GOVERNMENT & POLITICS
Former Republican Rep. Denyc Boles was unanimously selected Wednesday to fill the vacant District 19 seat in the Oregon House of Representatives by the Marion County Board of Commissioners. Boles will serve the remainder of former Rep. Jodi Hack’s term and has already filed to run for re-election in November. “I’m excited to be an advocate for my community, to let them know that they have someone accessible to help, maybe, get their belief back in government,” Boles said.
House minority leader Rep. Mike McLane, R-Powell Butte, said he is still studying the overall effect of the federal tax code on Oregon. He suggested, though, that he’s inclined to expand Oregon’s tax breaks to families with kids in private K-12 schools. “House Republicans are generally in favor of any measure that would allow parents to pursue an education that best fits with the needs of their children,” McLane said in a written statement. “If we can achieve this goal by clarifying or expanding 529 plan tax benefits here in Oregon, I think that is something legislators should strongly consider.”
Linn County argues in the lawsuit that the state violated a contract with the county to manage state forest trust lands with an eye toward the “greatest permanent value.” At the time these lands were conveyed to the state, the county argues, it was assumed that “greatest permanent value” entailed maximizing timber harvests, and earmarking money from those harvests to the counties and other government entities.
But the state’s attorneys argued that the term “greatest permanent value,” is ambiguous and also applies to other goals in managing the land, such as clean water and recreation. As the state began to manage the land with those other goals in mind, timber harvests declined, and so did the payments to the counties. Linn County’s suit argues that represents a breach of contract.
The increases are designed to add about $100,000 to the forest’s nearly $200,000 recreation budget and allow forest managers to better maintain and enhance the sites amid cost increases during years of flat or reduced recreation budgets, said Julie Martin, the forest recreation program manager.
A high-level U.S. Department of Justice official sent a threatening letter to Oregon criminal justice officials Wednesday, demanding documents about the state’s compliance with a federal immigration law and saying they “will subpoena” the records if Oregon fails to give them over by deadline. Oregon could be forced to pay back several million dollars in federal grants if it is found to violate federal law, the Justice Department letter said. It’s unclear whether federal officials will back up the threats with action.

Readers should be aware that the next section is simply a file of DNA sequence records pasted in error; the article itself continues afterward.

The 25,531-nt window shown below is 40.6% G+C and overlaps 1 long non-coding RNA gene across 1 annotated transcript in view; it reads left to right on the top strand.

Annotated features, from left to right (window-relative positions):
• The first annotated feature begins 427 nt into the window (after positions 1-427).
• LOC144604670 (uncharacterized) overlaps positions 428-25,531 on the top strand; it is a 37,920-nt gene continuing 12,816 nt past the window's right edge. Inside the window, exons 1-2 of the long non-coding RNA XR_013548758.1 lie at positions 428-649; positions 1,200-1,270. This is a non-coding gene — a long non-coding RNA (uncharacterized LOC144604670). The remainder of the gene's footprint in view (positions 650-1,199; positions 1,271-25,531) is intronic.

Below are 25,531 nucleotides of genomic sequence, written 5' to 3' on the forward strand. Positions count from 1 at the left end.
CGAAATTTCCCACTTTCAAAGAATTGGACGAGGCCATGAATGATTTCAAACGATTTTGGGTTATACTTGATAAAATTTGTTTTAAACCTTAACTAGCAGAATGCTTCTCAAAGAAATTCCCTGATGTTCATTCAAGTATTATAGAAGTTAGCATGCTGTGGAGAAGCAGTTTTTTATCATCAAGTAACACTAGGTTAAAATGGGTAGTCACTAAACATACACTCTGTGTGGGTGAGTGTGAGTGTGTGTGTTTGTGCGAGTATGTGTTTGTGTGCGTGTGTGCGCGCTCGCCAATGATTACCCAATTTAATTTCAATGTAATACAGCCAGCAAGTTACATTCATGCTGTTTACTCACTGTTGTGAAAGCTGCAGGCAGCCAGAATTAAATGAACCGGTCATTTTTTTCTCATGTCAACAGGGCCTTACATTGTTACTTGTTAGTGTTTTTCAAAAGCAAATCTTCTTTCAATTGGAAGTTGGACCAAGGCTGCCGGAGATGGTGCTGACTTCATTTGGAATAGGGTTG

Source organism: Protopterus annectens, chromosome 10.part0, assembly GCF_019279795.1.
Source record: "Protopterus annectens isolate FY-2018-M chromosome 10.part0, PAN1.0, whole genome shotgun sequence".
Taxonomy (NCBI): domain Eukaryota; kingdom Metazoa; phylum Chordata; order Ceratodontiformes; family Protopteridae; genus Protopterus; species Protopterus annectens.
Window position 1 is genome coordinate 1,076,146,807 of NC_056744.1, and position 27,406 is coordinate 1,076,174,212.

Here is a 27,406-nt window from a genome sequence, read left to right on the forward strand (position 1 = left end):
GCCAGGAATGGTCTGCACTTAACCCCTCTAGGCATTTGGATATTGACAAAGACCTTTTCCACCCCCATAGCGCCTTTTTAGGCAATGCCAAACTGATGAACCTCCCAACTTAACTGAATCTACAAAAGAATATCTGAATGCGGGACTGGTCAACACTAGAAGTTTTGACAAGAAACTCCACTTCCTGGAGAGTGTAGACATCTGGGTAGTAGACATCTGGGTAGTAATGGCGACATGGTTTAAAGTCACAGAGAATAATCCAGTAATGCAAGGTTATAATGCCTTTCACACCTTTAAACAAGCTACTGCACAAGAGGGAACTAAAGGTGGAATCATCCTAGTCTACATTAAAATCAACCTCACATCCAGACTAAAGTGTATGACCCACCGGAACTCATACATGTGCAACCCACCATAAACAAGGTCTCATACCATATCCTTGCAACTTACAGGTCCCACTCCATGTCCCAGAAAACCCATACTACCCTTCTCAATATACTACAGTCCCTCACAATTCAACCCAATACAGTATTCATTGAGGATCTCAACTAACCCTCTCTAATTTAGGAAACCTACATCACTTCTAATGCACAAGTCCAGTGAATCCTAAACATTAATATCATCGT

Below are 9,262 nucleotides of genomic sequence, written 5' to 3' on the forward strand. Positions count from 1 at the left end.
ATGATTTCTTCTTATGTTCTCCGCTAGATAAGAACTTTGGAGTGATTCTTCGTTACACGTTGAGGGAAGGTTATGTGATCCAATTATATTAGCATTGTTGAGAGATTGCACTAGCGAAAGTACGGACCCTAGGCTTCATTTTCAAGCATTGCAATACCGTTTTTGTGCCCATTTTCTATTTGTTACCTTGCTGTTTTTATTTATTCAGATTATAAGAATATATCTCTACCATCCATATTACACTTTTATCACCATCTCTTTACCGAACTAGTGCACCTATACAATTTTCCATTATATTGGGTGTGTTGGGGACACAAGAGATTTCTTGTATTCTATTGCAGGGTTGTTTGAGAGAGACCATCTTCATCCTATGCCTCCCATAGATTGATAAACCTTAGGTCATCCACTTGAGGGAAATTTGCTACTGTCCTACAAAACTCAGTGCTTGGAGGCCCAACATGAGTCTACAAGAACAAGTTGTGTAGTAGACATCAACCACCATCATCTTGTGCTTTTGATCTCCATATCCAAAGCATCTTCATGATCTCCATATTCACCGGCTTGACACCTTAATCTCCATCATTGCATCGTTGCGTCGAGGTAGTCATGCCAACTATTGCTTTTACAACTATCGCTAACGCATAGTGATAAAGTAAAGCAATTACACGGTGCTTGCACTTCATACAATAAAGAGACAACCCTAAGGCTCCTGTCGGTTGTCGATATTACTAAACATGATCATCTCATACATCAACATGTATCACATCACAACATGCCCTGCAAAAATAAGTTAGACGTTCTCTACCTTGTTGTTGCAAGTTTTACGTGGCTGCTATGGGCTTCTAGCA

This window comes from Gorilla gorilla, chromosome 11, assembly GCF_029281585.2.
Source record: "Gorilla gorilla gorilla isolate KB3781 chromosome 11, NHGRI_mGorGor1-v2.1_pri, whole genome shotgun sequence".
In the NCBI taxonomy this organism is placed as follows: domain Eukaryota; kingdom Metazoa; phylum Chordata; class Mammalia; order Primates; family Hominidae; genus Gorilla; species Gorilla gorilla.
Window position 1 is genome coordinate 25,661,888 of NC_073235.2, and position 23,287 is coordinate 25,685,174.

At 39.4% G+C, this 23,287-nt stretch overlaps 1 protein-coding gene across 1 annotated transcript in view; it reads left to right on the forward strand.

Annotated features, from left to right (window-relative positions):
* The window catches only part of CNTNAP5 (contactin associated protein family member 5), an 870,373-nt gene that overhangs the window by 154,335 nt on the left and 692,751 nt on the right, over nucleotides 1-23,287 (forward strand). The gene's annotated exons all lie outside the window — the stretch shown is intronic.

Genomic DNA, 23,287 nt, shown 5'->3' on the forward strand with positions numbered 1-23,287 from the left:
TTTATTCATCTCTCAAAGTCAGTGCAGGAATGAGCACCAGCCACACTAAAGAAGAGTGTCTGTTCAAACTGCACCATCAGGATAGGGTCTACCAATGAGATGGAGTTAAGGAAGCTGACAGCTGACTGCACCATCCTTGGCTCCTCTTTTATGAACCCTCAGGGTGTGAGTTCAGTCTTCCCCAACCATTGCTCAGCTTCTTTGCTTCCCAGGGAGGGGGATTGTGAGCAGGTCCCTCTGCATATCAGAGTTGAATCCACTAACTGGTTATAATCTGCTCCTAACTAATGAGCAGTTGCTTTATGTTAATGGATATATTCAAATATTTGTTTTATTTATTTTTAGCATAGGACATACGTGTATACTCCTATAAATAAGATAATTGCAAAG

In a letter sent to 23 jurisdictions nationwide, DOJ officials threatened to confiscate federal criminal justice funding from cities, counties and states that refuse to assist federal authorities in enforcing U.S. immigration law.
Bend Source Weekly
he fight over the proposed Deschutes River pedestrian bridge south of Bend may suffer a knockout blow if a new bill passes in the upcoming short legislative session.
Herald and News
“I am honored to have the opportunity to increase my involvement in shaping policy in the upcoming session,” said Reschke. “As a member of the Revenue committee, I will be an advocate for tax reforms that benefit Oregon families and will work with my colleagues to oppose unnecessary tax increases. As the Vice-Chair of the Energy and Environment Committee, my top priority will be defending our rural communities from the cap and trade bill currently being pushed by Democratic leaders. I look forward to serving on both of these committees, in addition to my other committee assignments, in the February legislative session.”
Oregon has moved aggressively to raise its minimum wage, but some of the highest-profile performers in this city don’t get paid at all. Those performers, mostly teenagers, play ice hockey for the Portland Winterhawks in the Western Hockey League. The team sold about 6,000 tickets per game last season and also profits from food, drink and merchandise sales at the Veterans Memorial Coliseum and the Moda Center, the team’s home rinks.
“Surely, forgoing the daily distraction of fundraising from governing for just 35 days, nearly nine months before the general election, is possible for you and your campaign staff,” Buehler wrote. “Particularly during this time of excessive and unnecessary partisanship and division in our national politics, this voluntary action on your part will send a message that here in Oregon, we value good government and governance over partisan and political advantage.”
Portland Business Journal
As federal funds continue to dwindle, the fiscal challenge will grow even greater in 2020.
The big difference, and the reason the number of registered voters has increased so sharply, is the “Motor Voter” law, which went into effect in 2016. The latest figures from the elections division show that the law has added 390,000 new voters to the rolls (88 percent of them unaffiliated with any party).